Blockchain is the technology that everyone has been talking about and that has the potential to transform the way the world works. But what is it really? Is it secure? Who created it? All the answers are here below, in the first in a series of blogs about blockchain and its applications outside of cryptocurrencies.
1. Blockchain is a revolutionary technology
Blockchain is the digital, peer to peer and decentralised ledger that records all transactions. It’s a record of events/ data that is shared between many parties. More importantly, once the information is entered, it cannot be altered. The blockchain database is designed to be an append only structure.
2. Centralised vs Decentralised database
A database is an organized collection of information or data. There are 2 ways to manage a database
A centralised database is a database that is located, stored, and maintained in a single location, which means: to get the information you have to connect to the main computer called server and the control of the database remains with a central admin. But most importantly, to share your own data stored in such database, you need to be granted permission by this same central admin.
A decentralised database (blockchain) doesn’t have a single location. Pieces of information are stored in different locations which are all connected to each other. Processing of the data in this type of database is distributed between different nodes. No one person controls the database and users own and control their data.
3. Blockchain is not Bitcoin
Bitcoin is a digital currency and is the first successful blockchain product. Blockchain provides the underlying technology (database), and the potential uses for blockchain are far broader than crypto currencies. They say "blockchain is to Bitcoin what the Internet is to Google".
4. Blockchain enables smart contracts and gets rid of intermediaries
A smart contract is a piece of computer code that is capable of monitoring, executing and enforcing an agreement. Smart contracts can be used for exchange of money, property, shares, or anything of value in a transparent, conflict-free way while avoiding the services of a middleman.
5. Blockchain is secure and safe
Blockchains store data using sophisticated math and innovative software rules that are extremely difficult for attackers to manipulate. It is very challenging, almost impossible, to change any transaction information once it is validated and becomes part of a block. Users on the blockchain have a perfect audit of any changes made to their data – and they can see what was changed, who changed it, when it was changed.
6. There’s a difference between public and private blockchain networks
The sole distinction between public and private blockchain is related to who is allowed to participate in the network, execute the consensus protocol and maintain the shared ledger.
A public blockchain network is completely open and anyone can join and participate in the network. The network typically has an incentivising mechanism to encourage more participants to join the network. Bitcoin is one of the largest public blockchain networks in production today. However, the openness of public blockchain implies little to no privacy for transactions and allows anyone to access the database with no checks.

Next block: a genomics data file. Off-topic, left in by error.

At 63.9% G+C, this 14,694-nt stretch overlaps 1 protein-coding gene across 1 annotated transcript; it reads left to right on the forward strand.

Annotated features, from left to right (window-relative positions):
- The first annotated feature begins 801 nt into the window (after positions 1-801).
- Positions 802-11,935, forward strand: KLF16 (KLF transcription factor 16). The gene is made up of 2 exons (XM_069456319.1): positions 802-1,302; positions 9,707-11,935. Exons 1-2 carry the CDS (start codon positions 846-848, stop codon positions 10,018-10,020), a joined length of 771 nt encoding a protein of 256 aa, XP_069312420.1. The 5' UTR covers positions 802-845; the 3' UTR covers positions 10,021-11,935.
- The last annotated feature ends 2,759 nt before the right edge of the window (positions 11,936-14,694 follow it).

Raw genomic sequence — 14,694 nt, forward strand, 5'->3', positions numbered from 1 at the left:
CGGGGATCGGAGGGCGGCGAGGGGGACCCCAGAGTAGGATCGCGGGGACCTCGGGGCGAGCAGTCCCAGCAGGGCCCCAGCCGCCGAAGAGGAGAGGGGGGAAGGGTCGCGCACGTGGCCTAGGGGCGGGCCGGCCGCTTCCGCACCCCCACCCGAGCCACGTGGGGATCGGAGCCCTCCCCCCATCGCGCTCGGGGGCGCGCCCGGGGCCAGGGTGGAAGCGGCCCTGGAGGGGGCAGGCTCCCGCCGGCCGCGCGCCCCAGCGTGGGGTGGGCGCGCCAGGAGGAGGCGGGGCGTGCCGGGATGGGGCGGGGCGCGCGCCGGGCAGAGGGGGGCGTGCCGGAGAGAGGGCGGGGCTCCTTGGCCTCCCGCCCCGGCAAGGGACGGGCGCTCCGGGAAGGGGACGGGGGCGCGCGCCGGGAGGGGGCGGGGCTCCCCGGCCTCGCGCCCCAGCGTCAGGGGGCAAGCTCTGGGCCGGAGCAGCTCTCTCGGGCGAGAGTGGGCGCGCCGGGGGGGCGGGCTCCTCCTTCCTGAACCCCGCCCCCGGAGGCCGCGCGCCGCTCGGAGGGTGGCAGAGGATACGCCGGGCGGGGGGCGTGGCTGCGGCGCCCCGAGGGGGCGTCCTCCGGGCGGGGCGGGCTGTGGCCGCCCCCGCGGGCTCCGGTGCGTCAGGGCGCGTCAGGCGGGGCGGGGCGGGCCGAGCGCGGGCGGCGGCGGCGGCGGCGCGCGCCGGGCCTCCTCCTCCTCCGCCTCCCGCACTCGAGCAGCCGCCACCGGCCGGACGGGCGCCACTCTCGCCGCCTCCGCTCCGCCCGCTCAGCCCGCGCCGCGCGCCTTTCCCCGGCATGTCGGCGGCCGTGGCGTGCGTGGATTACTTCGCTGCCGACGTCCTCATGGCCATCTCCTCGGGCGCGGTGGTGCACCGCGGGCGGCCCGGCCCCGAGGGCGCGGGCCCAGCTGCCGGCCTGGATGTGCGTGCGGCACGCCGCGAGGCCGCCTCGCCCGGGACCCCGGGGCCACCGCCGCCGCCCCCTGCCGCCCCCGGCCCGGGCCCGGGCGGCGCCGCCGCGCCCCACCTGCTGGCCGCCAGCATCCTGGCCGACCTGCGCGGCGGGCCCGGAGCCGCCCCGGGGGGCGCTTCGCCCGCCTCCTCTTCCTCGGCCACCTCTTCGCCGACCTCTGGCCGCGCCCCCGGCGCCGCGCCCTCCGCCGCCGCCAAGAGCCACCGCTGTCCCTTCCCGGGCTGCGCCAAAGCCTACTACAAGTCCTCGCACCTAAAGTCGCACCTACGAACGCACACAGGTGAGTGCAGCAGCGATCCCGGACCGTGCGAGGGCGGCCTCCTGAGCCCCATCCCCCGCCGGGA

A private blockchain network requires an invitation and must be validated by either the network starter or by a set of rules put in place by the network starter. Only the entities participating in a particular transaction will have knowledge and access to it — other entities will have no access to it.
7. Some of the main applications of blockchain outside of cryptocurrencies
Supply chain management, the blockchain technology offers the benefits of traceability and cost-effectiveness enabling the tracking of movement of goods, their origin, quantity etc. Think about the food and fashion industry for instance. Learn about what IBM Blockchain is doing
Authenticated Voting, blockchain can significantly reduce fraud and allows anybody to audit the vote to check time stamps and legitimacy. You can learn more about voting blockchain startups here
In healthcare, patients encrypted health information could be shared with multiple providers quickly and without the risk of privacy breaches. See more in detail here
In peer-to-peer transactions, blockchain enables fast, secure and cheap transfer of funds across the globe. Check out Ripple, it’s a great example of enterprise blockchain solution for global payments.
8. Fun fact. The creator of blockchain/ bitcoin is still unknown
Satoshi Nakamoto is the name used by the unknown person or people who developed bitcoin, authored the bitcoin white paper, and created and deployed bitcoin's original reference implementation. As part of the implementation, they also devised the first blockchain database. This documentary touches on the mystery.
9. Last but not least. We use blockchain at Cygnetise
At Cygnetise, we have built the first enterprise blockchain application. It’s a distributed ledger for managing authorised signatory lists, which is a formal register of approved personnel. By using the technology, we make the current manual, time consuming and paper based process, efficient and secure. We enable real time changes and provide full audit of those changes decreasing the risk of fraud for organisations. You can learn more about Cygnetise and blockchain here.